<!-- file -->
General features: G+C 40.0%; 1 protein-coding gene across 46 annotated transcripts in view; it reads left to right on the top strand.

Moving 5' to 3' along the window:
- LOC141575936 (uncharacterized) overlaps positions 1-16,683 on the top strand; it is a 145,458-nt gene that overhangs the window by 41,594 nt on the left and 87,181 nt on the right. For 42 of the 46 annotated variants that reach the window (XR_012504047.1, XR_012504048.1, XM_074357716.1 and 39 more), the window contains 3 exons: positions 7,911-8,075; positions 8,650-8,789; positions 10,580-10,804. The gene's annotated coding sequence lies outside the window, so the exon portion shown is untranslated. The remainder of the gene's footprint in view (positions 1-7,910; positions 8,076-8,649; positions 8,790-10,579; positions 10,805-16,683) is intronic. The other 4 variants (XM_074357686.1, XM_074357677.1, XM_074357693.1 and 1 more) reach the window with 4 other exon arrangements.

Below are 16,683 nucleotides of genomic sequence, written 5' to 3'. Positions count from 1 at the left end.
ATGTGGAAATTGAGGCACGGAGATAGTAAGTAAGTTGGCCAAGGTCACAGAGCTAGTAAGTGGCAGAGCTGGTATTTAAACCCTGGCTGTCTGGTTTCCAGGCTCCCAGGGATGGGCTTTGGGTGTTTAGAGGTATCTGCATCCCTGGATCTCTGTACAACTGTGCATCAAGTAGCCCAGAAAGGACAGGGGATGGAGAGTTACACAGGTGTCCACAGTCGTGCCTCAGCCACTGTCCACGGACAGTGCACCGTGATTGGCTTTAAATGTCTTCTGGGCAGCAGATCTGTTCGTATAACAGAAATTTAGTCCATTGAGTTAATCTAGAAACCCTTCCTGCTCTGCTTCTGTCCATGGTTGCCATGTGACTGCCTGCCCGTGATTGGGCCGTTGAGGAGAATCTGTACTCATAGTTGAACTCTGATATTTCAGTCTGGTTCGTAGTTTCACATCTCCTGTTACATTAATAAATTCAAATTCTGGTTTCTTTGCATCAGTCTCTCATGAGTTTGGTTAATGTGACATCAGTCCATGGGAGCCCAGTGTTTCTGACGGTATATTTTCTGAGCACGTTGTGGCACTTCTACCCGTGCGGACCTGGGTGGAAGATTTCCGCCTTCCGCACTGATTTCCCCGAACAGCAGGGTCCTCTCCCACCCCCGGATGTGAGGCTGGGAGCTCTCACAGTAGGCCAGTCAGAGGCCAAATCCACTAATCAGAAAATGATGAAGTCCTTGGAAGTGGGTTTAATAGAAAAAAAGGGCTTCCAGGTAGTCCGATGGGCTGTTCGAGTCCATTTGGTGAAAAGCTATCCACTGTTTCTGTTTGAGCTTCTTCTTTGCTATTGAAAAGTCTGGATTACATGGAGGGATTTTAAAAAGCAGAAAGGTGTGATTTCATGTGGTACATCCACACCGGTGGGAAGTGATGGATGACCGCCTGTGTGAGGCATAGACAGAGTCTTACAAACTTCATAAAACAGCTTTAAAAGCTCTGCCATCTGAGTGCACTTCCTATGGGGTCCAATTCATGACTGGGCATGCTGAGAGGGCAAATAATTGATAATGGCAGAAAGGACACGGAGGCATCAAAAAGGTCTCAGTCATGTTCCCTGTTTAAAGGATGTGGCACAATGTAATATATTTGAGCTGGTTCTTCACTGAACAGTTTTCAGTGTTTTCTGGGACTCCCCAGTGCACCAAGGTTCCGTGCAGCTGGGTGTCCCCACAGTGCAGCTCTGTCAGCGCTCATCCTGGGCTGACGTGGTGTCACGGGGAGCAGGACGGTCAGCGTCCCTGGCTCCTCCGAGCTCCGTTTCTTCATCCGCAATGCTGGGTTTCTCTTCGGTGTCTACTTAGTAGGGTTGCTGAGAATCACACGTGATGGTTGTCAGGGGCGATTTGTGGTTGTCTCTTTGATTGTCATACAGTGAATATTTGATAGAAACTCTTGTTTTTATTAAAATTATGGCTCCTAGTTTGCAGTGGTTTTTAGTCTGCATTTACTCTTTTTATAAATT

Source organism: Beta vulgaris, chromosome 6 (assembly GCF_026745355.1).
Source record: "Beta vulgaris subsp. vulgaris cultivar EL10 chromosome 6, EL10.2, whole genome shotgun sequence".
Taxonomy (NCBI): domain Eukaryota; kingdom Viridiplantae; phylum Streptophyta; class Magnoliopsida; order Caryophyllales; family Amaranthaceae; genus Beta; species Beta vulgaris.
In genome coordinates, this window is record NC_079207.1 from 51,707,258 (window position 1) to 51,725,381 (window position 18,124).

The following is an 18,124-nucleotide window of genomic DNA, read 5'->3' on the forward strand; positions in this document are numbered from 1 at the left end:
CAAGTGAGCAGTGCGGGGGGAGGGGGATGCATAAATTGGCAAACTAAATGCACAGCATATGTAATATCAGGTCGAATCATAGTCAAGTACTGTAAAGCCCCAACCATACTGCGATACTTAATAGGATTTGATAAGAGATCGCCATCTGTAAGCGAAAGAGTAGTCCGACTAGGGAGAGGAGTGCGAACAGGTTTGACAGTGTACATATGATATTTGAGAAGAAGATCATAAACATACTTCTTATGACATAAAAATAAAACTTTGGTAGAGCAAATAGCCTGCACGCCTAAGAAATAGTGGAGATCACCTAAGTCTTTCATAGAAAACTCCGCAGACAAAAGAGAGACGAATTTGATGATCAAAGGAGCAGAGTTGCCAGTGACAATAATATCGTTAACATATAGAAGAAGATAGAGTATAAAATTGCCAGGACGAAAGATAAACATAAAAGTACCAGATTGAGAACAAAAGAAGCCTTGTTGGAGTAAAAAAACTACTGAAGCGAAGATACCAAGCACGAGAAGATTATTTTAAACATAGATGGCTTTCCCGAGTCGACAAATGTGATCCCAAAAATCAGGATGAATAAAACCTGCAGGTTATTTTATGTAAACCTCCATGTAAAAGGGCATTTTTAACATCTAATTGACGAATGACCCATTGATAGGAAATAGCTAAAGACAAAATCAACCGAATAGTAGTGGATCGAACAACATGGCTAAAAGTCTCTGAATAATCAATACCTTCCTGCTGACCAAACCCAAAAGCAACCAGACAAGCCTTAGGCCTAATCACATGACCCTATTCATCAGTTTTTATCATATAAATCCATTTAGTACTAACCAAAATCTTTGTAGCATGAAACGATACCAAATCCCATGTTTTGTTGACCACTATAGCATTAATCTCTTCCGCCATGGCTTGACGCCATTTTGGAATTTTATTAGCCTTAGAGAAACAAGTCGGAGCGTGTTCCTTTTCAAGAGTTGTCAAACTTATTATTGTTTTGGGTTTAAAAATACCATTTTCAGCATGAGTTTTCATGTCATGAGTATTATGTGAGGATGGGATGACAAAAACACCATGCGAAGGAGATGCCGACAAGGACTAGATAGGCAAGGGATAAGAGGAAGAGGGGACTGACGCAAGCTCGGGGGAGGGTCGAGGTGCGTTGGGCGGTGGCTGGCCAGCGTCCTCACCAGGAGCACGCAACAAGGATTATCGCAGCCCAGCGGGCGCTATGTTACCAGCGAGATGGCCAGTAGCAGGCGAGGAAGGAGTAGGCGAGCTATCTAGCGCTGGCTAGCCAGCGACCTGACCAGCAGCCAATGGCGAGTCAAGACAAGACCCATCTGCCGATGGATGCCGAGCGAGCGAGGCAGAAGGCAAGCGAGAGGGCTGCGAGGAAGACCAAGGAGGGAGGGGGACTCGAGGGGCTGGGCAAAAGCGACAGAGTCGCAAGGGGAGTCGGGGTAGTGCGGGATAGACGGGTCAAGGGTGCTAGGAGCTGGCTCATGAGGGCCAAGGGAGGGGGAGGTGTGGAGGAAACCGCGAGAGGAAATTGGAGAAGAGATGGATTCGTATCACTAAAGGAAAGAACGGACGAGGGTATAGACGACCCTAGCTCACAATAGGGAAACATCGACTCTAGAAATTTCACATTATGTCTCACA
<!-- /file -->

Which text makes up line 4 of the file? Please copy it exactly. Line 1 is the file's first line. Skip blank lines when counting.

Below are 16,683 nucleotides of genomic sequence, written 5' to 3'. Positions count from 1 at the left end.